About Question #3:

             Equity     Win     Tie
      UTG    46.32%  37.92%   8.41% { AKo }
      UTG+1  53.68%  45.27%   8.41% { 88+, AJs+, KQs, AKo }

      Hopefully you enjoy the School so far.
    • W4lrusk4ne
      W4lrusk4ne
      Bronze
      Joined: 07.03.2011 Posts: 1,058
      What about tilt? How do you adjust against? For example: Easiest way to fight against tilt is to set up stop-loss technique. Which means if you for example have lost more than 3BIs for a session then you just stop the session for some time. The BI amount is set up from your own results. Some may put it higher, some lower. Also after the stop you can spend some time with evaluation part to become better.


      I don't ever tilt. I love it when my aces get cracked when i got them preflop all-in for 100BB. And when people are willing to pay to much to hit a draw the only one benefitting in the end will be me. That is not something to tilt about, it's something to be happy about. People who give you bad beats are your best customers. :D I guess i read to much articles about tilt, mindset, emotions... I never use a stop-loss. I play sessions of 1 hour and afterwards I review my game and check the result. I never look how much I'm up or down while I'm playing.
    • W4lrusk4ne
      W4lrusk4ne
      Bronze
      Joined: 07.03.2011 Posts: 1,058
      :heart: Lesson 3

      :club: Question 1: You are holding K :spade: Q :spade: . What is your preflop equity against an opponent who has 3 :diamond: 3 :club: ? How does the equity change on this flop: J :spade: 5 :diamond: 3 :spade: ?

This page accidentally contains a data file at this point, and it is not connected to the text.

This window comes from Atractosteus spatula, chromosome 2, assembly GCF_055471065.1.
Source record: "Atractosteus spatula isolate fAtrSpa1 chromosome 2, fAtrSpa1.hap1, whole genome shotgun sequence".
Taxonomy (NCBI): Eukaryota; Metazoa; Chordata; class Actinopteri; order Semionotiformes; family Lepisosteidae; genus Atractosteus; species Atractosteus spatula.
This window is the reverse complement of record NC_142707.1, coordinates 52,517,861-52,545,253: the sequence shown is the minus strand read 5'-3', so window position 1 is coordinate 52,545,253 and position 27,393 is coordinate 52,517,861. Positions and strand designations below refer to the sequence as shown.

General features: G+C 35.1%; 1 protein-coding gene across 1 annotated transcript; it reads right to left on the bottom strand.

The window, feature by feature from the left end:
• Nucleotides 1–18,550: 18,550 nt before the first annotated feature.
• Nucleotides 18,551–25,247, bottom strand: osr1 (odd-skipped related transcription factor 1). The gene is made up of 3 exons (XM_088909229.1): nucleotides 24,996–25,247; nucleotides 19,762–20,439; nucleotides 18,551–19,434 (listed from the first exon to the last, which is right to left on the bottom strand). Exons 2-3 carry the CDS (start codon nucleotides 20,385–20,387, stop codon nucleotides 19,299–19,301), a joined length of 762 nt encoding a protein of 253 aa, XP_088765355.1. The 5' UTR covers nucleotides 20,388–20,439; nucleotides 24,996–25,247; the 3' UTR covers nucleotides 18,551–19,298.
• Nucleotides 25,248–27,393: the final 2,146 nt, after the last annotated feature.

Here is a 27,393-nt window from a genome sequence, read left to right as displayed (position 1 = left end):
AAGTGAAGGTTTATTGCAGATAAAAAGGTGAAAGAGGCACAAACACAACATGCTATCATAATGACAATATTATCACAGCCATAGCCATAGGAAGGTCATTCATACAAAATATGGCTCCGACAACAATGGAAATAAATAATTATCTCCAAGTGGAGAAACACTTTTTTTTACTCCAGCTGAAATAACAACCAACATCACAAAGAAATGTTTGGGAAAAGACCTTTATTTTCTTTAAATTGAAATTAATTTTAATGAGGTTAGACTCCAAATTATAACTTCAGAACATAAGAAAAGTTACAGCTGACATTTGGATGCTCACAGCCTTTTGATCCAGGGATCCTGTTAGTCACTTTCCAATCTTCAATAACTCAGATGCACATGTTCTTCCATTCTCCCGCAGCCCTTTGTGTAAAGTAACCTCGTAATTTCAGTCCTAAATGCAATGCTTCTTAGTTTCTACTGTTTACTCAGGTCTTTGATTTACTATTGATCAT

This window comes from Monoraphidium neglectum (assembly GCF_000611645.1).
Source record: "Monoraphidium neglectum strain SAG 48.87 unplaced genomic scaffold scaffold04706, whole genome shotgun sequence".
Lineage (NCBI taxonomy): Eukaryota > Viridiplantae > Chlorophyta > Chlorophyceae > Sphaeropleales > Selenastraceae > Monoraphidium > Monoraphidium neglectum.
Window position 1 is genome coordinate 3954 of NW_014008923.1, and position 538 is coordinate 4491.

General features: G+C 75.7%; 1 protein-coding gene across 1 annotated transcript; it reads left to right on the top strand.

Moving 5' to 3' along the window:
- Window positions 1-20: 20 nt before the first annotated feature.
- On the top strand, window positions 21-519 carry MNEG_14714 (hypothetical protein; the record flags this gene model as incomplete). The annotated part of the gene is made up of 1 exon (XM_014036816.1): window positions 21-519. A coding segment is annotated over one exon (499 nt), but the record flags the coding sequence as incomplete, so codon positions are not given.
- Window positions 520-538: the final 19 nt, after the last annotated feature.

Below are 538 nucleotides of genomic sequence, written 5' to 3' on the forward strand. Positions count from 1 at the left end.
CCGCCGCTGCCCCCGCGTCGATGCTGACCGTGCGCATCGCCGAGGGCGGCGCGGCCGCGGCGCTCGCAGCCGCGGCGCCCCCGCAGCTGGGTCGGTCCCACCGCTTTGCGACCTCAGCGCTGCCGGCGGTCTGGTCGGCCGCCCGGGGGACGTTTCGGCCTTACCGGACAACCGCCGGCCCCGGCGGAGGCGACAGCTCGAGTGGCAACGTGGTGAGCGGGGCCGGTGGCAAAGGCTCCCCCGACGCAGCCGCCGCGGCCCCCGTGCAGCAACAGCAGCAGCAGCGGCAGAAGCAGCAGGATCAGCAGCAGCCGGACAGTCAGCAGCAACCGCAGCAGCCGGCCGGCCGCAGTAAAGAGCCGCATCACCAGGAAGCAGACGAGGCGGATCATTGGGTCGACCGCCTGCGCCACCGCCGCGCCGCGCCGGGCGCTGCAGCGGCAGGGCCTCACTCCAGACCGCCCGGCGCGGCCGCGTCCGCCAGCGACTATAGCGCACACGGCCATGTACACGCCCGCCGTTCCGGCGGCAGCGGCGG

Preflop equity:


      Flop equity:



      :club: Question 2: What would you do in the following hand?

      Apart from the fact that i wouldn't bet out 88% of the pot on the turn...

      Outs

      Villian has one pair and doesn't have an A or J = I have 15 possible outs
      Villian has a straight and no A or J = I have 9 possible outs
      Villian has a set = I have 7 possible outs.

      I will base my decision on the assumption that I only have 7 clean outs.
      7 outs give me (46-7) / 7 = 39/7 = 5.6 : 1


      Pot odds

      I have to call 0.22$ to win 0.91$ = 91 / 22 = 4.14 : 1

      I don't have the odds to call here.

      But... depending on villians way of playing i might have implied odds. If i pressume that villian will call a valuebet of at least 1/3pot on the river when i make my flush then i have the implied odds to make a profitable call on the turn.


      :club: Question 3

      This is a hand I posted in my blog today. I wonder if I overplayed it considering villian's stats.

      VPIP 48, PFR 4, 3bet% 0, WTSD% 52 (sample: 254 hands)